Pippa Funnell: “What gives us the edge as a good rider? Small margins, staying open-minded and often something as simple as staying hydrated.”

Franke Sloothaak: “The outside rein is the most important. Leg yield from the inside on a circle to get the horse responding and moving forwards.”

Pippa Funnell: “How do we become great horsemen and -women? It’s all about the partnership. A partnership between horse and rider should be like a marriage, it should be about trust, honest, communication and companionship. Break the trust and you will break the confidence between horse and rider. I’m a great believer in empathy and getting inside a horse’s head to work out how they’re thinking. Repeat. Reward. Understand.”

Friday Video: Black Friday — Equestrian Style

Okay, okay, of course the most important part of the holiday season is being with those you love and appreciating what you have — as well as doing and giving what you can for and to those less fortunate. But also, isn’t Black Friday shopping kind of fun

I don’t know about you guys, but my Black Friday so far has consisted of spending my pennies on… my horse. Of course it has. She’s got new rugs, new rug liners, new treats and toys and a whole host of things she probably won’t appreciate even a tiny bit, but man, it was great fun buying it all. Almost as fun as actually doing the bargain hunting is hearing about the great deals other people have snapped up — so please do brag about your shopping wins in the comments so we can all enjoy the fruits of our great labours together. Times are tough right now, so let’s share the deals where we can find them! (Also, if you haven;’t started shopping yet, check out our Holiday Gift Guide and nab yourself something special!)

Thursday Video: William Micklem’s Winter Motivator

We feel exceptionally lucky here at EN to count the legendary horseman William Micklem among our friends, supporters, confidantes and collaborators — and we’re sure we’re not alone in having grown up heavily influenced by his experience. I, for one, had a copy of his Complete Horse Riding Manual that, like the Velveteen Rabbit, was loved so hard that its fur (um, its cover) wore off, and in the years of my childhood when I couldn’t actively ride, it was the thing that almost singlehandedly kept me in a place of positive progress. For that alone, I’ve always been grateful to William — but he’s certainly never stopped giving back to the sport, either in his remit as a Fellow of the British Horse Society, inventor of the Micklem Multibridle, source of horses such as Biko and Custom Made and breeder of Olympic High Kingdom and Mandiba, and much-loved educator.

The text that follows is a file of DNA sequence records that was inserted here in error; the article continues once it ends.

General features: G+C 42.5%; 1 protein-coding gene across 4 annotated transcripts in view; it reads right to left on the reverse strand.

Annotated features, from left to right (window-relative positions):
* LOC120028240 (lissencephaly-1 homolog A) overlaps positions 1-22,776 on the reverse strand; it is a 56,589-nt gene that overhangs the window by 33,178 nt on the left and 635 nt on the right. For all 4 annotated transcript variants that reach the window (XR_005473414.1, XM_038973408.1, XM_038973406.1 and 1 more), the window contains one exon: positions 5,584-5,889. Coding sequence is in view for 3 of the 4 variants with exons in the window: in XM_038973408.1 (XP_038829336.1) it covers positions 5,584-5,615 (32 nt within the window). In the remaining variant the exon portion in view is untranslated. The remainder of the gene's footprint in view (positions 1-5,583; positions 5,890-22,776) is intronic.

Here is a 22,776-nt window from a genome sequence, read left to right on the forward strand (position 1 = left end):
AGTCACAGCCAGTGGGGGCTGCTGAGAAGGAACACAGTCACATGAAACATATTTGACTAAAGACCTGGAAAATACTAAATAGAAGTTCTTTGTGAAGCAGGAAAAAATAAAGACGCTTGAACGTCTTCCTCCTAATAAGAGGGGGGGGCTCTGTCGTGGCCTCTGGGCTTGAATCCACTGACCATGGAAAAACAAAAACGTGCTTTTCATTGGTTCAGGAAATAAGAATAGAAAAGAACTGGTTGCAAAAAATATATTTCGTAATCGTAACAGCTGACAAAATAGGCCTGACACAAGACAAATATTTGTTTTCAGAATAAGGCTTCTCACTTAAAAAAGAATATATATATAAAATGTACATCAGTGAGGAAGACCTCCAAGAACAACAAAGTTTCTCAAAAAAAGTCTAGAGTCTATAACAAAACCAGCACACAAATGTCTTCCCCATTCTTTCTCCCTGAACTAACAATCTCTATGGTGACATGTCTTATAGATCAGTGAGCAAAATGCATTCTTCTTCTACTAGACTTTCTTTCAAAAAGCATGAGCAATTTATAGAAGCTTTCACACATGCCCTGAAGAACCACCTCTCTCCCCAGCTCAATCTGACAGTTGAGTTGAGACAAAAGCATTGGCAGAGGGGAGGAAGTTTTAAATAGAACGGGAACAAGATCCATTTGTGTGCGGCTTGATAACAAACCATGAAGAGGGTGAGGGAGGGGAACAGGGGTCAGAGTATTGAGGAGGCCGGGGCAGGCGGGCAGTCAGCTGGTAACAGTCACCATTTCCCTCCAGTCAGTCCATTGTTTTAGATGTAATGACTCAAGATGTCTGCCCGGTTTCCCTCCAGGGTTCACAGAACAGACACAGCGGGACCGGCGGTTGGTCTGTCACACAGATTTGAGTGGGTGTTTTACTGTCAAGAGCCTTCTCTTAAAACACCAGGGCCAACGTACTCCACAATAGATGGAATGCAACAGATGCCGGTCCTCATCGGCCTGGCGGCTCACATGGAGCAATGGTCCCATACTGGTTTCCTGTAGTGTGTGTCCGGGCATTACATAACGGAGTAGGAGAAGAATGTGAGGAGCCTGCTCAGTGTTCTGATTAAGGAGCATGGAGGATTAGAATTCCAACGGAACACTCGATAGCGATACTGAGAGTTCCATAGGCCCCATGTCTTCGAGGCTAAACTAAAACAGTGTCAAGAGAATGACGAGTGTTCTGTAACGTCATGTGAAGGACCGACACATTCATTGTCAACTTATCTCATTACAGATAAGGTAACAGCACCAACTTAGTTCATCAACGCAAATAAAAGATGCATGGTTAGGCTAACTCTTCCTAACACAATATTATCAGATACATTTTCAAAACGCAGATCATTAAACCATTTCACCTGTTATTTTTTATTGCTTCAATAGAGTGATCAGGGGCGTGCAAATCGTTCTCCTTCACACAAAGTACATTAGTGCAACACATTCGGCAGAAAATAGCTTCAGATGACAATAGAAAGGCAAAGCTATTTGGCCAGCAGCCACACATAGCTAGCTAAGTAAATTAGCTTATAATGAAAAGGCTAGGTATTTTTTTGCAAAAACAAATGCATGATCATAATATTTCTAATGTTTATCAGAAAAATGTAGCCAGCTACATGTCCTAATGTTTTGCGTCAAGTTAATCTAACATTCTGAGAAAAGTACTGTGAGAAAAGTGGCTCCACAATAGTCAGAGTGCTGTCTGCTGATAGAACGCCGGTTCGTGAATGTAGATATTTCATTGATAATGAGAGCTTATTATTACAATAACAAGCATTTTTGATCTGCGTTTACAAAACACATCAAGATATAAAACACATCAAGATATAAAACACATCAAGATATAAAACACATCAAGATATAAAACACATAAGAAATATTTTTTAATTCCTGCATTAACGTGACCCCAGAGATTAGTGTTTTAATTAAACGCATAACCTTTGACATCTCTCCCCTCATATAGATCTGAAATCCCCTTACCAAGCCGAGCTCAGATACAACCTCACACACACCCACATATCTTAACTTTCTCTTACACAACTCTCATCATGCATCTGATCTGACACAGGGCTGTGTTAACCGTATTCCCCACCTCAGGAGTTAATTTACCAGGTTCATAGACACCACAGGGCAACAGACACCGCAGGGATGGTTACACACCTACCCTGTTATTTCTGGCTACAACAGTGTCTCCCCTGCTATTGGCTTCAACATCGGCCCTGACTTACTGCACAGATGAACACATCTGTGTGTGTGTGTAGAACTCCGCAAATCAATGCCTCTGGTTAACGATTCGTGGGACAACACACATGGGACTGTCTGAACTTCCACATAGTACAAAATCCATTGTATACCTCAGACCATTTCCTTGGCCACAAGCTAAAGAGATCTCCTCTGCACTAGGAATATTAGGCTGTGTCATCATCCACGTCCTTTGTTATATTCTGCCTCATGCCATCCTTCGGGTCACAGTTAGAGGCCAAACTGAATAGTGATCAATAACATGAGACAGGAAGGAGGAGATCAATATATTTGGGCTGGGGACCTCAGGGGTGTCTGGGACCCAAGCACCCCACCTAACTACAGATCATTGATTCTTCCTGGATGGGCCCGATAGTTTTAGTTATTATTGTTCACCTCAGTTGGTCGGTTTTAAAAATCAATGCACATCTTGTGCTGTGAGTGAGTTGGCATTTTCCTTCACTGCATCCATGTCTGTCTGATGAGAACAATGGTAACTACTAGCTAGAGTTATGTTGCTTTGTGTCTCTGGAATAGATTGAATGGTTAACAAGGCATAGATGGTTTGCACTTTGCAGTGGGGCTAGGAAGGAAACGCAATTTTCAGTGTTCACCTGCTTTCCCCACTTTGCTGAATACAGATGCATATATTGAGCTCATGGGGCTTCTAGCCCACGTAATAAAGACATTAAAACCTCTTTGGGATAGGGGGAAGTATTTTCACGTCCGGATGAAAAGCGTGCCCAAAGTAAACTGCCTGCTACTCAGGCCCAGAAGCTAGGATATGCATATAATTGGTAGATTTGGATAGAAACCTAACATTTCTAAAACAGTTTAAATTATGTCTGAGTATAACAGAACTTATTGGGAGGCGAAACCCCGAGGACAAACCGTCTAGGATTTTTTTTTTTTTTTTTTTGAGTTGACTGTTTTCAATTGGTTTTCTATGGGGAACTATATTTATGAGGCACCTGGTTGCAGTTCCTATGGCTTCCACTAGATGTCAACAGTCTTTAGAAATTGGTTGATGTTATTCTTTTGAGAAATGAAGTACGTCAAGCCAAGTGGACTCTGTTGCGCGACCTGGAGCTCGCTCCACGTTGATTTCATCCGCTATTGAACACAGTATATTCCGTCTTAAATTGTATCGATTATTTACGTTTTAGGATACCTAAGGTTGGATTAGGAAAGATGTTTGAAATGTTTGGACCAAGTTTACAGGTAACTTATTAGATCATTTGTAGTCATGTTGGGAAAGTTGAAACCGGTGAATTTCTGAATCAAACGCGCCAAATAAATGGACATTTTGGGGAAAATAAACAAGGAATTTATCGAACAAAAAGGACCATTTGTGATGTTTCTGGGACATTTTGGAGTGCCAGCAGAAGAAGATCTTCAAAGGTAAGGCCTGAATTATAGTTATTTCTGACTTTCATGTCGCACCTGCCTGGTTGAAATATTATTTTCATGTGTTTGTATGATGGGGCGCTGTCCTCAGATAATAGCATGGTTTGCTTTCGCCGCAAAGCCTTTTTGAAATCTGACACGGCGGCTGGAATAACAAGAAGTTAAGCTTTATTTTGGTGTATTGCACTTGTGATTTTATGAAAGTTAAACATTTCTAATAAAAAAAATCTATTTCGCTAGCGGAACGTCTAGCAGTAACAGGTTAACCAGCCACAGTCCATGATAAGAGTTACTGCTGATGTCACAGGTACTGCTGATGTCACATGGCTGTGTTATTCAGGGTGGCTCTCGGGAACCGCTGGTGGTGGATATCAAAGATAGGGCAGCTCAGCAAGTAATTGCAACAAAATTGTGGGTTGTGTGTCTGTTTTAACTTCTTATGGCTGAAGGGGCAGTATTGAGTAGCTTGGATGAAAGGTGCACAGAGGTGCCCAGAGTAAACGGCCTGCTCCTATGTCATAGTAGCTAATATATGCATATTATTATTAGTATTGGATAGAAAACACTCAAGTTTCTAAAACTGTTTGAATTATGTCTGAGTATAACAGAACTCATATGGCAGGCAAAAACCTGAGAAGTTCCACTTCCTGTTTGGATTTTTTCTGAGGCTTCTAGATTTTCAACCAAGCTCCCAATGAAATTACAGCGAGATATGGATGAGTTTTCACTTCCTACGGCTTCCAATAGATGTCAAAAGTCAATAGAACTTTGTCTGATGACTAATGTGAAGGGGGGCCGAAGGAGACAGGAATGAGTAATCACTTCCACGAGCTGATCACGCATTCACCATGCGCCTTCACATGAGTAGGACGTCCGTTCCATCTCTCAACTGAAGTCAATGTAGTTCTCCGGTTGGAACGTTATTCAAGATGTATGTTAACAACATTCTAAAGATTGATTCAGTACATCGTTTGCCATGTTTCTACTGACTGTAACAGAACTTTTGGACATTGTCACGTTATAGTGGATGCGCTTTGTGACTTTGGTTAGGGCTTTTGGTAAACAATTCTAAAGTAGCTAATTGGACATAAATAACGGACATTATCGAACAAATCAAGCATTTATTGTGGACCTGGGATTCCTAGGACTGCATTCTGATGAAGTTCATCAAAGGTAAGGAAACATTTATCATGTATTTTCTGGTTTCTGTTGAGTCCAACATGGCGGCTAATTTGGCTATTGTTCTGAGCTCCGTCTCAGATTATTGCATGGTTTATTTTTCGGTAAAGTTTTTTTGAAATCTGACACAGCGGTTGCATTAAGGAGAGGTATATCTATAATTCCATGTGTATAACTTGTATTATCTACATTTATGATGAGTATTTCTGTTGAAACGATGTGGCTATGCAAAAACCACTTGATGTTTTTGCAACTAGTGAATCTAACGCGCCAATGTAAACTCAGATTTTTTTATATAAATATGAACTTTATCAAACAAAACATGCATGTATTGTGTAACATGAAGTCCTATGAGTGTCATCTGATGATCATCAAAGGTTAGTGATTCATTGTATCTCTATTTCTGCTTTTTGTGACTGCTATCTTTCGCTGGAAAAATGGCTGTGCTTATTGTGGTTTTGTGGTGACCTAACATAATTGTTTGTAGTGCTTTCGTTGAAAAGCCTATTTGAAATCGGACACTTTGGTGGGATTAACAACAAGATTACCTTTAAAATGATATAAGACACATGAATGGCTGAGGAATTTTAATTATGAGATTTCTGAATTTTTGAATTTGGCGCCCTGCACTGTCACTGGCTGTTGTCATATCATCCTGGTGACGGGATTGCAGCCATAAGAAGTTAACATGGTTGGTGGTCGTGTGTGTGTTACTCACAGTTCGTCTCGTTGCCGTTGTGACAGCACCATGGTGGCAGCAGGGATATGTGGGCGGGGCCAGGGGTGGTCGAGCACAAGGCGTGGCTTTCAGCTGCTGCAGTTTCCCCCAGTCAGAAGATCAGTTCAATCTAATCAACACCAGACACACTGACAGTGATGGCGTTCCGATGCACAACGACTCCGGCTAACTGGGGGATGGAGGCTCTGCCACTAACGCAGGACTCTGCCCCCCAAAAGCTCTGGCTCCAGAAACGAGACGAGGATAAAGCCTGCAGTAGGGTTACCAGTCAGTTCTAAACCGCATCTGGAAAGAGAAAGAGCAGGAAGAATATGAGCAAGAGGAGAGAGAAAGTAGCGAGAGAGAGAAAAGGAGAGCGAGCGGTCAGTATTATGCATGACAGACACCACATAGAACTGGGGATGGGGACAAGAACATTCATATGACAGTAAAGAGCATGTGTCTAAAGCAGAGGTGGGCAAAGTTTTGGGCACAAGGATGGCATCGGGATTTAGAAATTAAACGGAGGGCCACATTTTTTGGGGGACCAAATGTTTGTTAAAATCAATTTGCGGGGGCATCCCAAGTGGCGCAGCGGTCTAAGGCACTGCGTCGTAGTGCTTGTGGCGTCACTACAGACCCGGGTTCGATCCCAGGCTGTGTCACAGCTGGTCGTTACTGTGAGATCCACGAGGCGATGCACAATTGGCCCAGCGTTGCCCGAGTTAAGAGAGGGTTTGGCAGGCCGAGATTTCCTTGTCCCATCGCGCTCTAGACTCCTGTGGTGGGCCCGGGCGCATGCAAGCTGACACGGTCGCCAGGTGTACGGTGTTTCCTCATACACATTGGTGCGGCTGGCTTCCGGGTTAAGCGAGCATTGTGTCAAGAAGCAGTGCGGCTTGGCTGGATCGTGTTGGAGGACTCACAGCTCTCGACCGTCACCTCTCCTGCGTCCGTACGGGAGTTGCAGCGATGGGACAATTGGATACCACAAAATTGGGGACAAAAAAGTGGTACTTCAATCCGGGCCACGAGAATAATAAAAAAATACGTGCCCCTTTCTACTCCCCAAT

Now, to add a seriously cool string to his bow, he’s tackled the world of Ted Talks — and his recent talk, The GO! Rules, is essential listening for all of us as we learn to run our own race, compete with ourselves, and strive for that same positive progress every day. If you’re in need of a bit of a jump-start for this off-season, take the time to have a listen to this. It’ll be well worth your time.

Stalwart Five-Star Competitor Reve du Rouet Retires from Eventing

Sarah Bullimore and Reve du Rouet. Photo by Tilly Berendt.

It feels like a big month for high-profile retirements, and the latest to hit the airwaves will leave a serious hole in five-star entry lists: at the age of eighteen, Sarah Bullimore‘s odd, wonderful Oldenburg Reve du Rouet (Balou du Rouet x Onassis Queen) has stepped down from the top.

In a recent episode of The Eventing Podcast, Sarah shared the news that she’d made the tough call to retire her stalwart partner, who’s owned by husband Brett and Christopher and Susan Gillespie, from the upper levels of the sport. The decision, she explains, came after she began his fitness work for Burghley this autumn.

“He was aiming for Burghley, and then when we started up his canter work, I thought, ‘he’s just looking his age’,” she explains in the podcast. “We’re not in it to kill him, and he doesn’t need to go and do it — and he didn’t need to go and be an also-ran. If he was going to do it, it would be to go and be competitive.”

Reve du Rouet — or Blou, as he’s known at home — has been a familiar face at five-stars in Britain and beyond since stepping up to the level in 2014 at Kentucky, where he finished in thirteenth place. Since then, he’s amassed an exceptional 18 five-star starts, making him one of the most prolific top level horses around.